The first movie in the Academy Award schedule at AMC, Beasts of the Southern Wild follows the story of a young girl who faces great adversity in a bayou community, presumably in the Louisiana area. Hushpuppy lives with her father in a small farm-like space, there doesn’t appear to be any running water or proper homes, as most people would expect. Her mother is out of the picture and her father is very ill. The pair stay in their home no matter the weather, despite the danger when storms come through. They are joined by a few other folks who also stay in the bayou, unafraid of the impending chaos a flood creates. The people band together through a tough storm, only to be forced out of their homes by the government once the place was truly no longer safe. After a short stop in a shelter, they all break out, the father trying to send Hushpuppy on without him, but she refuses.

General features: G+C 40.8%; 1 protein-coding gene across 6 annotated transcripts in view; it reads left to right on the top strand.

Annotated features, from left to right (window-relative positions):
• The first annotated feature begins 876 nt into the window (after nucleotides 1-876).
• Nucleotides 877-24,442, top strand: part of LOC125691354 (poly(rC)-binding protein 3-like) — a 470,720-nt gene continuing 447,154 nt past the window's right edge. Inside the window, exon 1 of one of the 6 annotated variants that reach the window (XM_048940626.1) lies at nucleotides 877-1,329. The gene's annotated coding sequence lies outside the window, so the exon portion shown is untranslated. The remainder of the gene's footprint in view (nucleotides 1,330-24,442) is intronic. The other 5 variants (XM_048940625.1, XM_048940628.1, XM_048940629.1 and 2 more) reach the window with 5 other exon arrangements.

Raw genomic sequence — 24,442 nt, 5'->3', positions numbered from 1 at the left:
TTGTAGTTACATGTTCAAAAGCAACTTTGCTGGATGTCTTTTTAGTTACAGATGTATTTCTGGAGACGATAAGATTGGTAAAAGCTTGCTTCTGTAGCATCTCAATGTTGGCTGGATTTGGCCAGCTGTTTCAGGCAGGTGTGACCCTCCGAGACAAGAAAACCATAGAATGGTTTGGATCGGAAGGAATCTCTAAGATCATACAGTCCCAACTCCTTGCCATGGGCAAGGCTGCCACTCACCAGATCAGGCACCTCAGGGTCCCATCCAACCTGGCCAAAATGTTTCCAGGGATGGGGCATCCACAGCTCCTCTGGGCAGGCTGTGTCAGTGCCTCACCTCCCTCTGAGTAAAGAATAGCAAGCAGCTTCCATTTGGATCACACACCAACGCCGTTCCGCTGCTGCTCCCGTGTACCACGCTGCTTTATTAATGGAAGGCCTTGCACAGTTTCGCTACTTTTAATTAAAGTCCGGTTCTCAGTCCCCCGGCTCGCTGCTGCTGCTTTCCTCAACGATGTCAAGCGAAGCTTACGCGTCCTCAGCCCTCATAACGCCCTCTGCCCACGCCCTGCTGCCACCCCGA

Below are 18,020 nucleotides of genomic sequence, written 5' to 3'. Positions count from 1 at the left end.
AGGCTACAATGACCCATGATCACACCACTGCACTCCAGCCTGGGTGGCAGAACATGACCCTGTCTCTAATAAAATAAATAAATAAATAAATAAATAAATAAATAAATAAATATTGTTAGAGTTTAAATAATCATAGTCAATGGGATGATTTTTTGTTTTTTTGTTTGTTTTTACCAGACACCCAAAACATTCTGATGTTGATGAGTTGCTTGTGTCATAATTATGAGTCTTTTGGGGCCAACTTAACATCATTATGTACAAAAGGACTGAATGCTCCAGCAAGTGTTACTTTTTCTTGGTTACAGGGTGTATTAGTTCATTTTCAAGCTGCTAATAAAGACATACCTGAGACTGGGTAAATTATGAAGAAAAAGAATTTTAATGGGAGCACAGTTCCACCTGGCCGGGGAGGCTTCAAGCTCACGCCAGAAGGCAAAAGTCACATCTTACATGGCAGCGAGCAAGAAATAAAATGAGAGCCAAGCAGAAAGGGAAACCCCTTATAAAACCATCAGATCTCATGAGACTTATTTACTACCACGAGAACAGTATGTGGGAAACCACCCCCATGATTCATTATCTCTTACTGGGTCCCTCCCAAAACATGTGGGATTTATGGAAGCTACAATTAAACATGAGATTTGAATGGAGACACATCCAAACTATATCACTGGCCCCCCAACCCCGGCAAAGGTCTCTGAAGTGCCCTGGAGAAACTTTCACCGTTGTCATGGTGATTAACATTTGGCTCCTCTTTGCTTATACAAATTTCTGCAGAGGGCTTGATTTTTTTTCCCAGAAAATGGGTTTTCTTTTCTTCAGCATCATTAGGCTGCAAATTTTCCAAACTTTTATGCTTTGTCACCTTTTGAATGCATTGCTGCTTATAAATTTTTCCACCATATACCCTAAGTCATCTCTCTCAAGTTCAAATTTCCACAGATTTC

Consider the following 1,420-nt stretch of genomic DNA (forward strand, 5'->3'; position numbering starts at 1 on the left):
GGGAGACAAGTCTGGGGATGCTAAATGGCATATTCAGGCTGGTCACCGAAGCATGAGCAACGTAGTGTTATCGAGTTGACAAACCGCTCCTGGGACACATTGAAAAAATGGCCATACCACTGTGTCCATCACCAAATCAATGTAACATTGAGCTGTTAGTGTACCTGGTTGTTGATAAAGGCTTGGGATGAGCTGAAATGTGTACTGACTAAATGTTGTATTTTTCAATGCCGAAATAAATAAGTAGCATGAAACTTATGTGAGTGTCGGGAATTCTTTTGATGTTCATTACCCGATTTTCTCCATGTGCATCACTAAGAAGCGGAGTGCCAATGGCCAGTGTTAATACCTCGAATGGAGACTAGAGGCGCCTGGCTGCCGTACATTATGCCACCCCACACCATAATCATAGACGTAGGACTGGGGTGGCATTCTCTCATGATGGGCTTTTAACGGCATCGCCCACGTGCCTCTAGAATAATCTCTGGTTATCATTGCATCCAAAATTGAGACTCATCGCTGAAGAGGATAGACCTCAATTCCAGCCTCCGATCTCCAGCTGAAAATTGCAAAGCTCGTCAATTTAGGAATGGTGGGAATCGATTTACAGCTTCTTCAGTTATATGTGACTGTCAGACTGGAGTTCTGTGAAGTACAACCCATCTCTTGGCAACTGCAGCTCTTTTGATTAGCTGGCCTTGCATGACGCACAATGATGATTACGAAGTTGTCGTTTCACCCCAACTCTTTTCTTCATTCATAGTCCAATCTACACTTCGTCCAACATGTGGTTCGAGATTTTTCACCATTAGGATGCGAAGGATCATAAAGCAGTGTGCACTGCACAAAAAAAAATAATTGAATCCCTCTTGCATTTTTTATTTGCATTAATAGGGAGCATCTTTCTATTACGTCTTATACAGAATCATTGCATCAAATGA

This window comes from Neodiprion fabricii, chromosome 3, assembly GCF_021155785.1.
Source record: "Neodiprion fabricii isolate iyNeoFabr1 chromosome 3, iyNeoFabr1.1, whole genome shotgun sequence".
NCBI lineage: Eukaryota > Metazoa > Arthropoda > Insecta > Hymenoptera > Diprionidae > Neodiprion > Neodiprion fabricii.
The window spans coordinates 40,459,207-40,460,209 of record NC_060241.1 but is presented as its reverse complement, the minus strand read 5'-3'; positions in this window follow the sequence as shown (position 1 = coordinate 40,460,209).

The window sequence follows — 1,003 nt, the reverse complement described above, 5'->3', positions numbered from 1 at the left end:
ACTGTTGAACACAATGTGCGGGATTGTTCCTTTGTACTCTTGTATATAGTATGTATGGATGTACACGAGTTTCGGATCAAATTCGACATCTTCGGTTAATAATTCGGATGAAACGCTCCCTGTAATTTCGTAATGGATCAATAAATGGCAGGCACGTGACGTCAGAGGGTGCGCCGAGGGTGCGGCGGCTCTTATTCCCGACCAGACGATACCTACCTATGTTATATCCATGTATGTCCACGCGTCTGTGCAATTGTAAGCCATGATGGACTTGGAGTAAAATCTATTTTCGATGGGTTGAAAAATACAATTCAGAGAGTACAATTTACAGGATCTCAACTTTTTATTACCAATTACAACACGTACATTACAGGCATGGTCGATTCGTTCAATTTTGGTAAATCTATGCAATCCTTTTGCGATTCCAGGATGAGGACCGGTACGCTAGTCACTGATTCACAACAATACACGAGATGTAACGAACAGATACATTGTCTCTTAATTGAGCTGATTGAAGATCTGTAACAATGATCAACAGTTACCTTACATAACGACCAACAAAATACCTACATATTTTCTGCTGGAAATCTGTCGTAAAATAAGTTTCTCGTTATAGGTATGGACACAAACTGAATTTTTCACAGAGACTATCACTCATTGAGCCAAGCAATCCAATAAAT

What is striking about this movie is not just the young actress, Quvenzhane Wallis, who plays Hushpuppy with such heart, it is both stirring and heart-breaking. The story is quite compelling from the very beginning. The relationship between the father and daughter is both familiar and yet not so. The father was left to raise the girl on his own, and he does an admirable job, though questions rise if he had chosen to move, how much easier, relatively speaking, would their lives have been. The supporting cast was quite competent and had passing moments. Unfortunately, the movie ends in a bittersweet sort of way, leaving you hoping for more, almost thankful there isn’t more at the same time.